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Mitchell White Sows A Whirlwind With Whiffs

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Two years after surgery, Mitchell White pitched his way out of draft obscurity Two years after surgery, Mitchell White pitched his way out of draft obscurity[/caption] SEE ALSO: All The Picks, All The Signing Bonuses
Gabe Ribas pitched at Northwestern and professionally in the Padres and Phillies systems. He’s coached college baseball since his playing career ended and was able to see all the West Coast Conference has had to offer since the 2012 season. John-Manuel This was the best year for Friday starters that the Santa Clara pitching coach has seen, as the league brimmed with velocity. Corbin Burnes of Saint Mary’s was the headliner coming off a strong Cape Cod League performance, but the WCC also had Gonzaga’s Brandon Bailey, Brigham Young’s Mike Rucker and Pepperdine’s A.J. Puckett, who pitched more than 40 consecutive scoreless innings and went in the second round to the Royals. But Puckett went 67th overall in the draft; Burnes fell to the fourth round, 111th overall. Instead, it was a pitcher Ribas coached, righthander Mitchell White, who was the first WCC pitcher drafted, taken in the second round, 65th overall, by the Dodgers. “Of the guys I’ve played with, seen and coached,” Ribas said, “he’s the best I’ve seen. He struck out 120 guys or whatever (actually 118), and he could have struck out 170. He’s just so new to pitching.” It’s not that White never pitched before 2016. He just never pitched very much. “I just pitched in high school,” White said with a laugh, “but I was pretty useless. I only pitched about 25 innings for my high school team.” White hails from San Jose and played at Bellarmine Prep, which has produced big leaguers such as Pat Burrell and Kevin Frandsen, among others. White had elbow issues that limited his prep career, though he did pitch in the summers for Trosky Baseball’s travel teams, playing with the likes of Matt Krook, Rowdy Tellez and Chris Viall, among others. White pitched enough to get exposure and committed to Santa Clara, then had to have Tommy John surgery the fall of his freshman year, costing him that season. But the time off and rehabilitation from the surgery made White a very different pitcher, one who was far from useless. “I think the rehab played a part in it,” White said. “I think physical maturation was another. Maybe this is too simple, but I got in shape. I had better habits. I ate better, worked out better, got stronger, learned to use my legs.” And when White got healthy, he pitched well. Very well. He led the Broncos with 29 relief appearances last year, going 3-2, 3.62 with 40 strikeouts in 32 innings and picked up five saves after becoming Santa Clara’s closer. He got more work in pitching for Lima in the Great Lakes League last summer, but no one, not even Ribas, saw this season coming. White took off early and kept gaining steam as his stuff got better. By his last two starts, the 6-foot-4, 207-pounder had become a monster. “He just started throwing a changeup (in March),” Ribas said, “and he’d getting swings and misses with changeups. He learned a cutter last year; I mean, he’s 93-95 with natural cut, but now he throws a true cutter at 87-90. When it’s bad, it morphs into a low-80s slider, speeding up guys’ bats with it, but when he’s 86-90, it’s untouchable to both sides of the plate. And he has an overhand hammer (curve), 77-80, and it’s a bastard.” Against Portland, White struck out 15 in a one-hit shutout, with 74 of his 100 pitches going for strikes. While BYU put up six runs against him in his season finale, White hit 97 mph and hit 96 10 times according to BYU’s radar gun. He finished the season 3-6, 3.72 with 118 strikeouts and just 27 walks in 92 innings, averaging 11.54 strikeouts per nine innings, 11th in Division I. White had attracted some crosschecking attention late, particularly in a matchup with Saint Mary’s and Burnes, but the draft attention picked up as the season wound down. The attention came from clubs and agents, as well as Baseball America. I first spoke to him the weekend of NCAA regionals, when his season was over. “It’s exploded,” he said. “I’ve been doing phone calls and meetings pretty consistent all week. I’ve filled out questionnaires, and it does seem like there’s a lot of interest, particularly from the Rays and Dodgers.” I spoke to White again a week after the draft, after the whirlwind. He landed with the Dodgers, becoming the highest-drafted Santa Clara player since Randy Winn (also 65th overall) in 1995. He signed for a $592,000 bonus, nearly $400,000 below the slot value but still far ahead of the bonus he would have had prior to his late spurt and burst of attention. White said at the start of the year, he was hoping to maybe just get drafted. Then he recognized that as a starting pitcher with a lot of strikeouts, he had a chance to “go good,” in draft parlance. Still, he didn’t have a draft party or anything; he was expecting to be picked in the third round or later, on the draft’s second day, and was playing the video game “Call of Duty” with a friend the night of the draft when his agent Matt Sosnick called him. “You better call your mom and dad and your friends and whoever else you want to real fast,” White recalls the agent saying. “You’re about to get picked by the Dodgers.” He flipped on MLB Network just in time to see this writer break him down on the show after the Dodgers made the selection. Ranked No. 138 as a late pop-up on the BA 500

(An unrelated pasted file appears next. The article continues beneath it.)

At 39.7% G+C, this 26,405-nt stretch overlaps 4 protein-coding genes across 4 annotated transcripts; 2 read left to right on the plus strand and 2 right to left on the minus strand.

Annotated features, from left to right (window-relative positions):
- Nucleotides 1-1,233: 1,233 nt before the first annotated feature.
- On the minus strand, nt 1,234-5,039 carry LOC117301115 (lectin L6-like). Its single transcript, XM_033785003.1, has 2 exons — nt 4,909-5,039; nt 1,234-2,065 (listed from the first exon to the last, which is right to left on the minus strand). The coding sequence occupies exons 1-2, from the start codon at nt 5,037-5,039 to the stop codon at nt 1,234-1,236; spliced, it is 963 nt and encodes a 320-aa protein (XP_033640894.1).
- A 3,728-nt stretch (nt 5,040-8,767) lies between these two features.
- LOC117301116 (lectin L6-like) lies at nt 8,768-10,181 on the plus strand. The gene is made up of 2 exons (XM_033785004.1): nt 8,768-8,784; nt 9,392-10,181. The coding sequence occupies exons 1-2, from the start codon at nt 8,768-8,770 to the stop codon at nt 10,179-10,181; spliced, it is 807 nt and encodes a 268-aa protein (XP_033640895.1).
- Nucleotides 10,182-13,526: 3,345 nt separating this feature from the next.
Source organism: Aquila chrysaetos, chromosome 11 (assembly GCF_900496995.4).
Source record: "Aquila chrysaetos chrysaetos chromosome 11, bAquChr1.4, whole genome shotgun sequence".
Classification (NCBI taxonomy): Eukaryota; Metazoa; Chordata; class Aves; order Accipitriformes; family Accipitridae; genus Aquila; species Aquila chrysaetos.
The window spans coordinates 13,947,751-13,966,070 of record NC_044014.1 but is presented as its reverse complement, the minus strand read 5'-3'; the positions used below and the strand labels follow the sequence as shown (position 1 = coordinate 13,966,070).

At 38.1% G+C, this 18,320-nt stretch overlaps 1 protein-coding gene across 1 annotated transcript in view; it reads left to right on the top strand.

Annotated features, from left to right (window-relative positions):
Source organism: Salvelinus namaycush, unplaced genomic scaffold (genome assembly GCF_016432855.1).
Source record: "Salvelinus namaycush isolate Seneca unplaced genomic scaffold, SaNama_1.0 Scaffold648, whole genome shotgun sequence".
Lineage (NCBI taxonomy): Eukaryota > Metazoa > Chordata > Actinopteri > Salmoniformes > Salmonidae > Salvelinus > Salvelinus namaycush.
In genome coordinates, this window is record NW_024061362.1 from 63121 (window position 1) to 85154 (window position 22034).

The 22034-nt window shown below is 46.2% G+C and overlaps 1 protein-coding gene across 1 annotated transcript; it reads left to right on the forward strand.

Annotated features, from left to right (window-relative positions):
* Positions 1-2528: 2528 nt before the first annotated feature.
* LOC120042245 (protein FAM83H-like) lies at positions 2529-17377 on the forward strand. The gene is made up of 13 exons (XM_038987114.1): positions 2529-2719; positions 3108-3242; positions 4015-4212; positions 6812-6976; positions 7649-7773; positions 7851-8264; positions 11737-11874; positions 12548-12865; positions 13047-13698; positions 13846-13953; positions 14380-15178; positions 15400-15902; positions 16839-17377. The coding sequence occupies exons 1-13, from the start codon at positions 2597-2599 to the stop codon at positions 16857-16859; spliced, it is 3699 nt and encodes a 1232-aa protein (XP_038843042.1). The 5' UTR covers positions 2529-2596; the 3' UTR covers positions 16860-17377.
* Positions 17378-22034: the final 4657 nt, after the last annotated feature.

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, he went more than 70 spots higher. “That was fun seeing you on there,” he said. “You summed me up well. Then my buddy and I went absolutely nuts celebrating.” White grew up a Giants fan but said his mother has Dodger ties through her father and was emotional about the selection. “It worked out perfectly,” he said. “I know the Giants have won some World Series lately, but now it’s time to mix that up a bit, you know?” A finance major at Santa Clara, White didn’t think twice about signing and can’t wait to start his pro career. He wasn’t sure what the Dodgers’ plans for him this year will be, whether he’ll stay in Arizona due to his career-high workload this spring or if he’ll be sent out to another affiliate, perhaps Rookie-level Ogden. What he does know is, he got better—a lot better—at Santa Clara the last two years since getting healthy, and the baseball world noticed, sending him on a journey that in one way just ended but in another is just beginning. “It’s just been go, go, go for the last few weeks,” he said, “Now it’s going to be all baseball, which is nice.” Not bad for a useless high school pitcher.